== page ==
Security experts identified nearly 500,000 Ubiquit devices that may be affected by a vulnerability that has already been exploited in the wild.
Security experts are warning Ubiquit users of a vulnerability that has already been exploited in the wild.
Last week, the researcher Jim Troutman, consultant and director of the Northern New England Neutral Internet Exchange (NNENIX), revealed that threat actors had been targeting Ubiquiti installs exposed online. Remote attackers were targeting the networking devices exposed via a discovery service accessible on UDP port 10001.
According to the expert, the devices are affected by a DoS flaw that attackers were attempting to trigger.
The vulnerability is not a novelty in the security and Ubiquiti communities, in June the issue was discussed in a thread on the Ubiquiti forums where users were warning of a possible exploit used in the wild.
Now security experts at Rapid7 revealed that they were monitoring suspicious traffic destined for port 10001 for at least one year.
Ubiquiti is aware of the issue and is currently working on a firmware update that will address it anyway it is trying to downplay it.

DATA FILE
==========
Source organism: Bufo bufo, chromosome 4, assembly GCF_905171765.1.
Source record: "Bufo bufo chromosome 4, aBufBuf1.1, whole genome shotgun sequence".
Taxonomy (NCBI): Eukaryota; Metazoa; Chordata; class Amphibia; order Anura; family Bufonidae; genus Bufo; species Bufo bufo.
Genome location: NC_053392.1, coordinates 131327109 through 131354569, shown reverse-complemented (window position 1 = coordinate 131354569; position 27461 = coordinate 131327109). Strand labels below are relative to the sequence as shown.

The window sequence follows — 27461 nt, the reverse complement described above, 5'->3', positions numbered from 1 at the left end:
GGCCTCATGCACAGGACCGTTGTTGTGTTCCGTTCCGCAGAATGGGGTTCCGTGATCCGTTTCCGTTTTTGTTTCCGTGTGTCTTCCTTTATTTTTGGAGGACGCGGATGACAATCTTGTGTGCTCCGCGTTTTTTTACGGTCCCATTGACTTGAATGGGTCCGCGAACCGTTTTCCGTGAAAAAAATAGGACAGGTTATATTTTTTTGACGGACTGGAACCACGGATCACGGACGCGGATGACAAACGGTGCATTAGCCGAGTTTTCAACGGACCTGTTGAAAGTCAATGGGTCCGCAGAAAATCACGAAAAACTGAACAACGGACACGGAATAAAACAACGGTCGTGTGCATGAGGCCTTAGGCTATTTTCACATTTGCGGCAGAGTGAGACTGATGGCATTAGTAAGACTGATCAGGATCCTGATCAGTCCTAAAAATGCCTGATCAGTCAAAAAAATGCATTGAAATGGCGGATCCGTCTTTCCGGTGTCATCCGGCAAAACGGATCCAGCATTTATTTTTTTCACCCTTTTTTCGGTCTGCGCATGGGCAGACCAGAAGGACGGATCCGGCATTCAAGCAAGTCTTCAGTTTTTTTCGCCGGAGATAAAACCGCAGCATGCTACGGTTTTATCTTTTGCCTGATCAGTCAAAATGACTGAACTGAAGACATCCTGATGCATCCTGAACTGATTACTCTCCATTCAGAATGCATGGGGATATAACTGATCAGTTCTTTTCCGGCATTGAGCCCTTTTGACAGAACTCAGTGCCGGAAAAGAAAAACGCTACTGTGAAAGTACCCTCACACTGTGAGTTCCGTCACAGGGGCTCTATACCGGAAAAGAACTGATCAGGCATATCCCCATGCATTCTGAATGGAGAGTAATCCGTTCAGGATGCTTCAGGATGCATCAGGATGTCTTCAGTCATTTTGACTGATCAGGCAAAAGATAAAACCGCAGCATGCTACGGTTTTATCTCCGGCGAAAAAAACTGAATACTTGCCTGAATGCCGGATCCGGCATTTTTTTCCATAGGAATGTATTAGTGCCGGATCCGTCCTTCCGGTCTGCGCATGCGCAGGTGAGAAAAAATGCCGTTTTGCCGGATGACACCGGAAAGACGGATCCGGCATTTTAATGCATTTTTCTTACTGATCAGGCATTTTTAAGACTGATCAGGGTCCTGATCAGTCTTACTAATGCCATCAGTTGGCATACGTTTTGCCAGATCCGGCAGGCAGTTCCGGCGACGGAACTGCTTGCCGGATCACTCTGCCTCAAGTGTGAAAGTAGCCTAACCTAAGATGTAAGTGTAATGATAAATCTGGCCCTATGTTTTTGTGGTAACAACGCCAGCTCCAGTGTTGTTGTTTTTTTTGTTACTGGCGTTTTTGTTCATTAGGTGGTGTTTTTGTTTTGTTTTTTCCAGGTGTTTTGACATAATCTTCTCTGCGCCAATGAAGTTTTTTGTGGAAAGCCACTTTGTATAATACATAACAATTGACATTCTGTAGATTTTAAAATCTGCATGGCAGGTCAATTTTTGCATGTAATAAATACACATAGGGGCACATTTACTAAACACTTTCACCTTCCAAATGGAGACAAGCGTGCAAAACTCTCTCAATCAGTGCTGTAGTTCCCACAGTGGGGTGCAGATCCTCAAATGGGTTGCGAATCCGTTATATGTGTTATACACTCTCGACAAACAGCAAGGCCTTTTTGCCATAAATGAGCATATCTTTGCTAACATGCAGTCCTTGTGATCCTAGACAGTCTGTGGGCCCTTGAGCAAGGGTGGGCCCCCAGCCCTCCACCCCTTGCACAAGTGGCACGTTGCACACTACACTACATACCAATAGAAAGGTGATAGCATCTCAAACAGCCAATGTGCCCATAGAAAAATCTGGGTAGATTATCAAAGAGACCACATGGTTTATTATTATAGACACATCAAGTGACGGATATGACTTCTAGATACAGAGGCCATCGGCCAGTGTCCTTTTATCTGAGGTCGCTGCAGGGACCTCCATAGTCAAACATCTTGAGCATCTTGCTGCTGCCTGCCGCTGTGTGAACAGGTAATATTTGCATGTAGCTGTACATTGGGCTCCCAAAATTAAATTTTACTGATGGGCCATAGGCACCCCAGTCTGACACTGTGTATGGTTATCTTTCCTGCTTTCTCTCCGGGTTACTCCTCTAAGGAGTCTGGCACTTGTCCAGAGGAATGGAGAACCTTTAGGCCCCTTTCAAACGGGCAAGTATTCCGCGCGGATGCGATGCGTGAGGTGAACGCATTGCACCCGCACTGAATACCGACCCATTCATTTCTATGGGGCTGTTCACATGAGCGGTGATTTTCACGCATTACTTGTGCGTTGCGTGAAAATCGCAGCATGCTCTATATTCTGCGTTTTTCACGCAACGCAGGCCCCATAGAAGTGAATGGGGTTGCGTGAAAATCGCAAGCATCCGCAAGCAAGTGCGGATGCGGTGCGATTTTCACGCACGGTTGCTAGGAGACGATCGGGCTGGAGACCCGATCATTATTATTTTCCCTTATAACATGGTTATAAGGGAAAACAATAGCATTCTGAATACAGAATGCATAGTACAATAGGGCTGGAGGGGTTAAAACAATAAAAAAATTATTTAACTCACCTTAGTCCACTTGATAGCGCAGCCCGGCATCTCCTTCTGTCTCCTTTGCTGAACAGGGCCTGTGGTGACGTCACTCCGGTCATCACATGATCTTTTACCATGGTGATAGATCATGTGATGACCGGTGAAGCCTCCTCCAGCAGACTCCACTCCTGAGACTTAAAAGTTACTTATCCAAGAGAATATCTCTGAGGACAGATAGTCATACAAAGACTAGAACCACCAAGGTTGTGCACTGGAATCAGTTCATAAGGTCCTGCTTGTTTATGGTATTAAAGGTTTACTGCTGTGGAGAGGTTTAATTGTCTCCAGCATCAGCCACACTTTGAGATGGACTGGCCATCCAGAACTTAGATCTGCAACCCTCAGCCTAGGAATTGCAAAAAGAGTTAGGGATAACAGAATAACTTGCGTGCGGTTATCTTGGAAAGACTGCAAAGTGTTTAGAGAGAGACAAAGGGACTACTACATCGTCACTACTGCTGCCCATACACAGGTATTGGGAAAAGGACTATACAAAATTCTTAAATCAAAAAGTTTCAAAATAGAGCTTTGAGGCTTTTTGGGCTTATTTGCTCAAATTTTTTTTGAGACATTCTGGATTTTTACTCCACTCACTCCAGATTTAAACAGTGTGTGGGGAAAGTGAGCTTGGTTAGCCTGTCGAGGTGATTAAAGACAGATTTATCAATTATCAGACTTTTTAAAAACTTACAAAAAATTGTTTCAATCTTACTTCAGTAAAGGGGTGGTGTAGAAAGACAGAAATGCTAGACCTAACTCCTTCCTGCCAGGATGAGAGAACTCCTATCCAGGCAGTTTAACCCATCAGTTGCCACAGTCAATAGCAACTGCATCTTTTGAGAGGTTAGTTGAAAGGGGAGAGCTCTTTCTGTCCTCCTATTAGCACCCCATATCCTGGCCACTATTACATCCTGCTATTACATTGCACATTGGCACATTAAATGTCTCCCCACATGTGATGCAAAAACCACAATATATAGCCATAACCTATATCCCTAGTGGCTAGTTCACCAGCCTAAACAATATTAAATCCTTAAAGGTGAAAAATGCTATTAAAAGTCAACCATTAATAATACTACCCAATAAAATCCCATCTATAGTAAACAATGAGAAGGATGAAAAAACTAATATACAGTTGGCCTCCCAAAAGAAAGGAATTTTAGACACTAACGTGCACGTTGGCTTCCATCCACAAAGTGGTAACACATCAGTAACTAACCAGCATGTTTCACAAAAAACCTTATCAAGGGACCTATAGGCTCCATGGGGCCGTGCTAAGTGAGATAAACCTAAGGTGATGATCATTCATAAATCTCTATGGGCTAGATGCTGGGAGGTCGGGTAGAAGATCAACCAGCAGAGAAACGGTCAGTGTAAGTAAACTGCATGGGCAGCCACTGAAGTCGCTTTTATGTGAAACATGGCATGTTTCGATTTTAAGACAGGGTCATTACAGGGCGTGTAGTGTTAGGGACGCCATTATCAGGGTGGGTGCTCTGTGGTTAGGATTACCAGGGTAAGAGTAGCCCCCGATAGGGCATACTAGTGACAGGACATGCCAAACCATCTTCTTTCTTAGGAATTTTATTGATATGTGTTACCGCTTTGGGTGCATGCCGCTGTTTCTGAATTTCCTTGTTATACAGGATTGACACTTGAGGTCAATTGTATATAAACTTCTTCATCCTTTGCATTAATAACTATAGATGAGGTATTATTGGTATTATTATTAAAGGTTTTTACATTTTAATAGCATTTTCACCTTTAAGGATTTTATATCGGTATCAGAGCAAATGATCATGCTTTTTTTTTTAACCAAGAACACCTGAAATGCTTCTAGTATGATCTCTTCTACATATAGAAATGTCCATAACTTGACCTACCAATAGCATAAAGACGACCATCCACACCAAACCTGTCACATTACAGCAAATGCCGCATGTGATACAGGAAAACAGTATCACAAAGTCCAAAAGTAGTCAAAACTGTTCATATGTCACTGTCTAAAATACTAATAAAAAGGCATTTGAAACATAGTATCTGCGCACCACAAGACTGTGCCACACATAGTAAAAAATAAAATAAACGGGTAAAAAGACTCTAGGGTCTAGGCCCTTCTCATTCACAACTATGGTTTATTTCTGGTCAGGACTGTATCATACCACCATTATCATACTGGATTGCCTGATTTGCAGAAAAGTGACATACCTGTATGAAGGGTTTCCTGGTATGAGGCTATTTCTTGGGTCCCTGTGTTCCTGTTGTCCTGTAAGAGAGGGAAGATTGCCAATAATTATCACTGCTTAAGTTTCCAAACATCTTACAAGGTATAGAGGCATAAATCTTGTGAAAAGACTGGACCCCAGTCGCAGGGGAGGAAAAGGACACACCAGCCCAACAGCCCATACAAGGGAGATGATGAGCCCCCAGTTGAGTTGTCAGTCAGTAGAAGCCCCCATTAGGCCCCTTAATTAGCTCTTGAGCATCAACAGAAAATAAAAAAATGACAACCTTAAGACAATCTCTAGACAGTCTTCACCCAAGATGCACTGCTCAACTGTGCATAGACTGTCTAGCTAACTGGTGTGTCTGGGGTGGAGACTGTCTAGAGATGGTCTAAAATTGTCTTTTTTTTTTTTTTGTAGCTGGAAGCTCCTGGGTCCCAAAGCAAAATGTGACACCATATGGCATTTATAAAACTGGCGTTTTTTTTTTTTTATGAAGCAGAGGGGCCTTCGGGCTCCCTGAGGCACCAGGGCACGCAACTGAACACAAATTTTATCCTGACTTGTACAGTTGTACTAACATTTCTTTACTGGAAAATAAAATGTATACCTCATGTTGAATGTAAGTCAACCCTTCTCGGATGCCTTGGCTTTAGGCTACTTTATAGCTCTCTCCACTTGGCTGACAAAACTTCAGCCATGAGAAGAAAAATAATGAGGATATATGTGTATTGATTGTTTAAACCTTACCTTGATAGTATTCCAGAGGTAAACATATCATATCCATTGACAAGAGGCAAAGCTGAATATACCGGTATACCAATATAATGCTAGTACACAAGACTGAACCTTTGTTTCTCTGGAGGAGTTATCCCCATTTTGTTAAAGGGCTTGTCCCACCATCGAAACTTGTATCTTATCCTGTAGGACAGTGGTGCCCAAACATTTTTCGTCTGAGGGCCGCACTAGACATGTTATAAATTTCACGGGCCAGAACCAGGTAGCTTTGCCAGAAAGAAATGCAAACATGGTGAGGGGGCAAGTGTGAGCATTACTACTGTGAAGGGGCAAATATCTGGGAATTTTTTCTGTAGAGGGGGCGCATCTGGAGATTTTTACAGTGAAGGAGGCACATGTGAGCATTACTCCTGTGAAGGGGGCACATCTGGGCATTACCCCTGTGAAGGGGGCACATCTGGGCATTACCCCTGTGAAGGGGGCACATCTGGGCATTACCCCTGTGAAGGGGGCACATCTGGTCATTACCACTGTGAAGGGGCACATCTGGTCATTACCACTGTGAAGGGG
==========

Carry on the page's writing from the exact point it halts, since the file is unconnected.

“There has been some discussion lately about a bug in airOS which can result in management access to airOS devices becoming inoperable until these devices are rebooted. This issue appears to be caused by external access to airOS devices using port 10001. As a temporary workaround for this issue while it is being investigated and resolved by the development team, network operators can block port 10001 at the network perimeter.” reads the advisory published by Ubiquit.
“To our current knowledge, this issue cannot be used to gain control of network devices or to create a DDoS attack.”
Waiting for a fix, Ubiquiti recommends blocking UDP port 10001, but this solution could have a disruptive effect on some services.
Scanning the Internet for vulnerable devices using the Rapid7’s Sonar project, experts found roughly 490,000 devices exposed online. Most of the vulnerable Ubiquiti devices are located in Brazil, followed by the United States, and Spain.
“By decoding the responses, we are able to learn about the nature of these devices and clues as to how or why they are exposed publicly.” continues Rapid7. For example, by grouping by the model names returned by these responses, we see big clusters around all sorts of Ubiquiti models/devices:”
The analysis of the names of the device revealed that in 17,000 cases they contain the string “HACKED-ROUTER-HELP-SOS,” a circumstance that suggests that they have already been hacked by exploiting other vulnerabilities.
Rapid7 reported its findings to US-CERT, CERT Brazil, and of course Ubiquiti.
|[adrotate banner=”9″]||[adrotate banner=”12″]|
(Security Affairs – hacking, Ubiquiti)